I went and saw the new release of Clash of the Titans during the week. The original was my all-time favourite film whilst I was growing up, with tales of winged horses, giant scorpions, the Kraken, and of course, the horrific half woman - half serpent, Medusa, who could turn any man to stone with a single glance. This was probably a tell-tale sign that I would grow up with a deep fascination with fantasy.
The new version doesn't quite follow the original, but it was still a fantastic film, and the graphics were superb (still getting used to 3D, though). And for any fan of the original, look out for the golden owl in the new one. He gets a cameo appearance which made me giggle. I don't think the director could resist slipping it in there.
However, it got me thinking. Greek religion back then wasn't a simple one. You had numerous Gods, demi Gods, Titans, Giants, and monsters, including the Cyclopes, Minotaurs, Herpes and Centaurs. Each had their own tale to tell, whether it be a tale of love, of heroism, of murder and betrayal, or even jealousy. It made me wonder whether Greek Mythology was the birth of the fantasy genre.
The tale of Medusa is one that has always struck me. She was always my favourite character in the original Clash of the Titans, and I'll give credit where it's due for the new version of her. A beautiful woman made to look ugly. There are many different variations of her tale, but the one I like best is tragic and sad, and brings life to the beast forced to dwell in her ruined temple.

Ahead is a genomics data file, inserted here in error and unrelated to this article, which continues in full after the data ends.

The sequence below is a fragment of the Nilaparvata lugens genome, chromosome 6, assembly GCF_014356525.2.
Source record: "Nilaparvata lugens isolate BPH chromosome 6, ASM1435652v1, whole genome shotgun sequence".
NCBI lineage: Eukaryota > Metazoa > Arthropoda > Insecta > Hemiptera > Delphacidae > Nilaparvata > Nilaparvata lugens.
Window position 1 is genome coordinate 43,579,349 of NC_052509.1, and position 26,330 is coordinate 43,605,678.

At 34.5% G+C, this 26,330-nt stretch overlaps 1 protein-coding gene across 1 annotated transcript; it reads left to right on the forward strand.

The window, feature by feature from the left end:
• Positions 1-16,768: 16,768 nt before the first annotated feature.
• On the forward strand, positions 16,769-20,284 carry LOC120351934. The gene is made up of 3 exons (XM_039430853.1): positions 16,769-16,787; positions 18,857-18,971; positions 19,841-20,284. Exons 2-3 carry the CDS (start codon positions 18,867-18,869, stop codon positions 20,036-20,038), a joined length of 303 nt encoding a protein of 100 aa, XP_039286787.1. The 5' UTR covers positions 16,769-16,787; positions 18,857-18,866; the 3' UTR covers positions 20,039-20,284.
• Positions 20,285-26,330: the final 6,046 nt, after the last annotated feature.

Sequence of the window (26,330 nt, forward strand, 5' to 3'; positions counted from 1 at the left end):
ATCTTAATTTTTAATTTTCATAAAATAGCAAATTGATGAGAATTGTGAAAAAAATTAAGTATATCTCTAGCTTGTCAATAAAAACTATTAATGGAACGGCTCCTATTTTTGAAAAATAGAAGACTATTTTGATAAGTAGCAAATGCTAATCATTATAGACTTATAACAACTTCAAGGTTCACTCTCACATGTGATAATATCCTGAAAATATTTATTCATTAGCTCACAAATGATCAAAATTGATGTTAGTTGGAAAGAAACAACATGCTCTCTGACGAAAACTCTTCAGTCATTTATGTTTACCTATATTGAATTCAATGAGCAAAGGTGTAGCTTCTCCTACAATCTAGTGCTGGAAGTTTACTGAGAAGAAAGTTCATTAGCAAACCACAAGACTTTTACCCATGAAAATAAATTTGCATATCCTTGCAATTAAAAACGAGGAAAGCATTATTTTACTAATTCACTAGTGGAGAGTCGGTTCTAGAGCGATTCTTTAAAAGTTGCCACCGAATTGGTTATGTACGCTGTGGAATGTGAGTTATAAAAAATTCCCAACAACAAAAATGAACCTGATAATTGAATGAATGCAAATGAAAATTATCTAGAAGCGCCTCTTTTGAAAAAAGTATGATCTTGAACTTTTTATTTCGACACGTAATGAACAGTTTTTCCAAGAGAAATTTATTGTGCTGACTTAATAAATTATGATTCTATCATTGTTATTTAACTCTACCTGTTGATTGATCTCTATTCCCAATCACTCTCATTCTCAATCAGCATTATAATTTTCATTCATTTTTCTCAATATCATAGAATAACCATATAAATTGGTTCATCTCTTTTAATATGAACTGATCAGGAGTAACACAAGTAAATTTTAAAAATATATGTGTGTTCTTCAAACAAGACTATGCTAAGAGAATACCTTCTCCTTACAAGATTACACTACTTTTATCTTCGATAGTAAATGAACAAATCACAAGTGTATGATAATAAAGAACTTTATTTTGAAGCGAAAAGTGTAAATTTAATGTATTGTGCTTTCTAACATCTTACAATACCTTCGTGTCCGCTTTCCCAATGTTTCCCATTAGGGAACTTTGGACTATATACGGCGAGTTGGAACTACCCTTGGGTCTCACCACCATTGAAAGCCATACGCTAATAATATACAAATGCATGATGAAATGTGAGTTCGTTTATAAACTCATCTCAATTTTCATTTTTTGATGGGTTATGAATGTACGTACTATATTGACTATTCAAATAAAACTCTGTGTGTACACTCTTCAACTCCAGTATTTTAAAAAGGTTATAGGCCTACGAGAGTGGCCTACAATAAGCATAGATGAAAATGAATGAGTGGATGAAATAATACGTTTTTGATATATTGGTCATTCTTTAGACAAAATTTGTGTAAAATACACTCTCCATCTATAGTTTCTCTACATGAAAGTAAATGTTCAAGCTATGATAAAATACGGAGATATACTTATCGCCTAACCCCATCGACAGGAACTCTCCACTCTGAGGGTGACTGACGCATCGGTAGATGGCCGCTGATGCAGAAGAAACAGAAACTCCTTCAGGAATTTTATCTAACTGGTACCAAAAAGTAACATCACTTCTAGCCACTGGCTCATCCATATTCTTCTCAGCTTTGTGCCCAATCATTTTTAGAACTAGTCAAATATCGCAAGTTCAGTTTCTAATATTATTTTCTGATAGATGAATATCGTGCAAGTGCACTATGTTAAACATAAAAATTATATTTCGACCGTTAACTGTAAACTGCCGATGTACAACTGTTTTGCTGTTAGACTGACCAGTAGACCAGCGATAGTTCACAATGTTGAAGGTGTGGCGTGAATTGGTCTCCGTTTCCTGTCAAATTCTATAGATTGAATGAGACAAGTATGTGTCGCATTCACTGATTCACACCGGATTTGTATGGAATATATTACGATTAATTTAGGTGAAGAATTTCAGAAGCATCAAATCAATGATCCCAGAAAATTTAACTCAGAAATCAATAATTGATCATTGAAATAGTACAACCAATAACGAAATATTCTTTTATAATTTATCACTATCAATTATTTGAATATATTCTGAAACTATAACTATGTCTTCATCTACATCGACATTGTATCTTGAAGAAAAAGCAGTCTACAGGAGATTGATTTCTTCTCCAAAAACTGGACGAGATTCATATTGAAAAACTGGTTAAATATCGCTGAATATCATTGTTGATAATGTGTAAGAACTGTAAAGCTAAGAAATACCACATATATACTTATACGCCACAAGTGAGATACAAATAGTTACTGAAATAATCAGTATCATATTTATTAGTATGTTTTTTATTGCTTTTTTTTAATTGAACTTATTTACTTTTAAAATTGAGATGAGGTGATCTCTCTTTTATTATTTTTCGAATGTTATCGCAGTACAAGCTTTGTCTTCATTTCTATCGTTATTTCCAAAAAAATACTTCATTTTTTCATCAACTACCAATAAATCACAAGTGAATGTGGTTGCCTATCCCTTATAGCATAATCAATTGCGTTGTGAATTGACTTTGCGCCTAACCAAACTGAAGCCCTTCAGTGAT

It is said that Medusa was one of three daughters. She was stunningly beautiful with long flowing hair but arrogant to go with it. She was very promiscuous and flirtatious, and one day caught the eye of Poseidon, God of the Sea. In terror, she fled for sanctuary to the temple of Athena, but Poseidon caught up with her and had his wicked way with her inside. Athena was outraged and disgusted by this happening in her temple, and put a curse of Medusa, turning her into a half woman-half serpent, with snakes for her hair. She also made it that if she ever set her gaze upon another man again, they would be turned to stone. So Medusa was cursed to stay in the temple, alone, miserable and a victim of a crime that she wasn't entirely answerable to, until Perseus brought about her end and beheaded her. No wonder men feared to go any where near her. They're afraid to go near any woman with a grudge.
If you delve deep into Greek Mythology, there are so many fantastic ideas that could be used to inspire. I find it all fascinating, and seeing as it's Pic of the Week day, and in celebration of the new release of Clash of the Titans (and in memory of the cursed Gorgon), I present to you the new an improved version of Medusa...